Some of the suspicious Facebook ads purchased by Russian agents ahead of the 2016 presidential election were aimed at influencing its outcome by preying on racial, religious and other social tensions in the United States, according to two sources familiar with the matter.
At times, these Kremlin-sourced ads even played on both sides of an issue — advancing and opposing causes including Black Lives Matter and gun control, for example — in a bid to stir potential political unrest, said the sources, confirming a report by The Washington Post on Monday.
The suspect ads comprise a small slice of the roughly 3,000 ads that have become the subject of increasing scrutiny by the U.S. Congress as well as former FBI Director Robert Mueller, who is leading the U.S. government’s official probe into Russian interference during the 2016 election.
Facebook hinted at some of the ads’ content in a blog post earlier this month, saying, “the ads and accounts appeared to focus on amplifying divisive social and political messages across the ideological spectrum — touching on topics from LGBT matters to race issues to immigration to gun rights.”
The new, if meager, details about Russia’s approach to playing both sides of divisive issues, are guaranteed to keep Facebook in the political hot seat, all at a time when the company is facing criticism for allowing political advertisers and others to target users based on sensitive demographic information, such as race or religion.
A spokesman for Facebook declined comment. Spokespeople for the House and Senate committees investigating the matter did not immediately respond to requests seeking comment.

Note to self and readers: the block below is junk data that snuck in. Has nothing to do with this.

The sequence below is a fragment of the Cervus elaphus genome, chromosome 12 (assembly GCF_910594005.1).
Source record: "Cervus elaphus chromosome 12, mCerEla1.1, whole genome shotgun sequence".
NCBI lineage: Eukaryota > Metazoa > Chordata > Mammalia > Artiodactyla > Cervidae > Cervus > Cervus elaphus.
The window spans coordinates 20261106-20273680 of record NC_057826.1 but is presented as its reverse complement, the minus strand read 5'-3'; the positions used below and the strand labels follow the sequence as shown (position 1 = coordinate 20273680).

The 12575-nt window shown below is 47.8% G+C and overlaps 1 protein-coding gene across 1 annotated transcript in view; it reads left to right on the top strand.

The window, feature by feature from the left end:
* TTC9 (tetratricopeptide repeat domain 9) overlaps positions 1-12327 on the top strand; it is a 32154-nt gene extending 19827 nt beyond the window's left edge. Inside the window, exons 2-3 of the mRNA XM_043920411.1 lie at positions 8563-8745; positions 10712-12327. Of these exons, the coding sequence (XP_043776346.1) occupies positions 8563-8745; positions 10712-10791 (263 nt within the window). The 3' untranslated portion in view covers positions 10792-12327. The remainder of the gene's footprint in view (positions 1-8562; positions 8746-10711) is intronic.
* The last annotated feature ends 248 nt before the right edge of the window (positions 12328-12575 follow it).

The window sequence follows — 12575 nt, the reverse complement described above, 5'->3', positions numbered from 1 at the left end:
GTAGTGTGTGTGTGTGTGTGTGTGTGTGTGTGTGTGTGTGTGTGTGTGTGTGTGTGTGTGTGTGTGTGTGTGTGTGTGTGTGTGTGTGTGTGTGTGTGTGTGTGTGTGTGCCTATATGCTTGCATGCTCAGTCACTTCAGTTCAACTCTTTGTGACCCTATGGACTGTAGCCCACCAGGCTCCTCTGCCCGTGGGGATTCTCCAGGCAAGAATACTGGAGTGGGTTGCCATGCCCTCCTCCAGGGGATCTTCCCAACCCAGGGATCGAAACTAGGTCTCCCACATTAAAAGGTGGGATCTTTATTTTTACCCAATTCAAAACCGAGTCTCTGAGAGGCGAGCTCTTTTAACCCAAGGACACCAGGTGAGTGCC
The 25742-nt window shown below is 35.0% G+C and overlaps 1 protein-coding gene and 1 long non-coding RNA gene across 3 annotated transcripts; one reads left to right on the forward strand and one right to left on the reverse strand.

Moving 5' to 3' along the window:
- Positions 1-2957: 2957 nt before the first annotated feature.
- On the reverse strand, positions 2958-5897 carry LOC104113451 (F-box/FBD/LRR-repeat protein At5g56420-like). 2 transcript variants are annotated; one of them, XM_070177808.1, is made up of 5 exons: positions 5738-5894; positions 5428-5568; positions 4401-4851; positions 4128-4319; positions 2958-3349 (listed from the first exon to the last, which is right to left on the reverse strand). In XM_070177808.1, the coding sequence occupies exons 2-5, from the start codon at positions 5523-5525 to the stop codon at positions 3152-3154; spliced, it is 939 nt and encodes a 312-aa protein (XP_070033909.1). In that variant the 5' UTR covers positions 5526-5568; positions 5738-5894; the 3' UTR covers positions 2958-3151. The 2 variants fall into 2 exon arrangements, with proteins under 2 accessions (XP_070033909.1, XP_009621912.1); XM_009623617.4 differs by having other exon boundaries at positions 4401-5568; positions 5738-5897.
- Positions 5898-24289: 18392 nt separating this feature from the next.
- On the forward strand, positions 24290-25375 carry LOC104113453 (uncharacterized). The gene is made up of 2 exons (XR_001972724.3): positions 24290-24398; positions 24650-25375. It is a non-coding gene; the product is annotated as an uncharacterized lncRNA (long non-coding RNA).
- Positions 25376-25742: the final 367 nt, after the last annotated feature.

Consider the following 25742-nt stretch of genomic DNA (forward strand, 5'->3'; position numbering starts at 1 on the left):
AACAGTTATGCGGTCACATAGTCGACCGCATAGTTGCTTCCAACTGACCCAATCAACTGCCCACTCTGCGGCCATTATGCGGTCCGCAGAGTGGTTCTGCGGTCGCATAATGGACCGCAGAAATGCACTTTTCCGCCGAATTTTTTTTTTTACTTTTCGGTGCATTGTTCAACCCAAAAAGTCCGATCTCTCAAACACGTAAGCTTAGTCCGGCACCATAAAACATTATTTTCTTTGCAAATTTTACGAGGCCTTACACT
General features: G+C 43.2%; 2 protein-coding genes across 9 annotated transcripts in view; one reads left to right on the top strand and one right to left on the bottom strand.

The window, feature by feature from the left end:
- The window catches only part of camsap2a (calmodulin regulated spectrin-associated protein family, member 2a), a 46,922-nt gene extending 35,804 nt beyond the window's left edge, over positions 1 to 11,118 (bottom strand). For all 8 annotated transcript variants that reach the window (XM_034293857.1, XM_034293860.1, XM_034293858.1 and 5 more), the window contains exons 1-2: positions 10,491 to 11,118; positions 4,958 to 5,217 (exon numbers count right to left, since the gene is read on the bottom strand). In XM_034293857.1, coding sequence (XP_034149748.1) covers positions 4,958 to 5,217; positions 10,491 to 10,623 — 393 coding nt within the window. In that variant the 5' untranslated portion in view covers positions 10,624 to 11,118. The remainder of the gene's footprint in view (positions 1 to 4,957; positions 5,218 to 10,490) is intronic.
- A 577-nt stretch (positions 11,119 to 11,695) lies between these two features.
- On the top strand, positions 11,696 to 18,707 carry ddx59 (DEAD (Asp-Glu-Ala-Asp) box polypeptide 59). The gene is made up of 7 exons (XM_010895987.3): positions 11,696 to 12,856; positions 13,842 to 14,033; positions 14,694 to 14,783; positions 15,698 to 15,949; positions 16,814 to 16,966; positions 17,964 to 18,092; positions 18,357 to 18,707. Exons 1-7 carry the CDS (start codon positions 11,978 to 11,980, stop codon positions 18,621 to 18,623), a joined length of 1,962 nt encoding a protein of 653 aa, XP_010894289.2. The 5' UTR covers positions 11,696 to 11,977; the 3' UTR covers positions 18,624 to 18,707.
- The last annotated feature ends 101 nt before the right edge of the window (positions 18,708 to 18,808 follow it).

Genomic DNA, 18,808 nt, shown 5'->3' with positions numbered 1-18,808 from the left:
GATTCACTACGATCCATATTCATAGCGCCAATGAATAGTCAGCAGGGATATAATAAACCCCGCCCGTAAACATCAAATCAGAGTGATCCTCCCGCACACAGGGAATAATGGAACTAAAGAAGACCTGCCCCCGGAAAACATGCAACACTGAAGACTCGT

Speaking on CBS’s “Face the Nation” over the weekend, Rep. Adam Schiff, the top Democrat on the House Intelligence Committee, acknowledged the ads’ tone: He said they were “designed not only to help Donald Trump or hurt Hillary Clinton, but more fundamentally, to divide Americans, to pit one American against another on some very divisive issues.”
So far, Facebook has provided the full tranche of Russia-tied ads only to Mueller. It has not yet shared all 3,000 with investigators on the House and Senate Intelligence Committees, according to two sources, though it promised to do so last week. The company also announced a number of major changes to its advertising platform, including new transparency requirements.
Nor is it the only tech company facing scrutiny in the nation’s capital. This week, lawmakers investigating Russia’s alleged election meddling plan to grill another tech giant — Twitter — over the spread of misinformation on its own platform. The company will brief the House Intelligence Committee, a source confirmed, in addition to its Senate counterpart, a meeting first reported last week.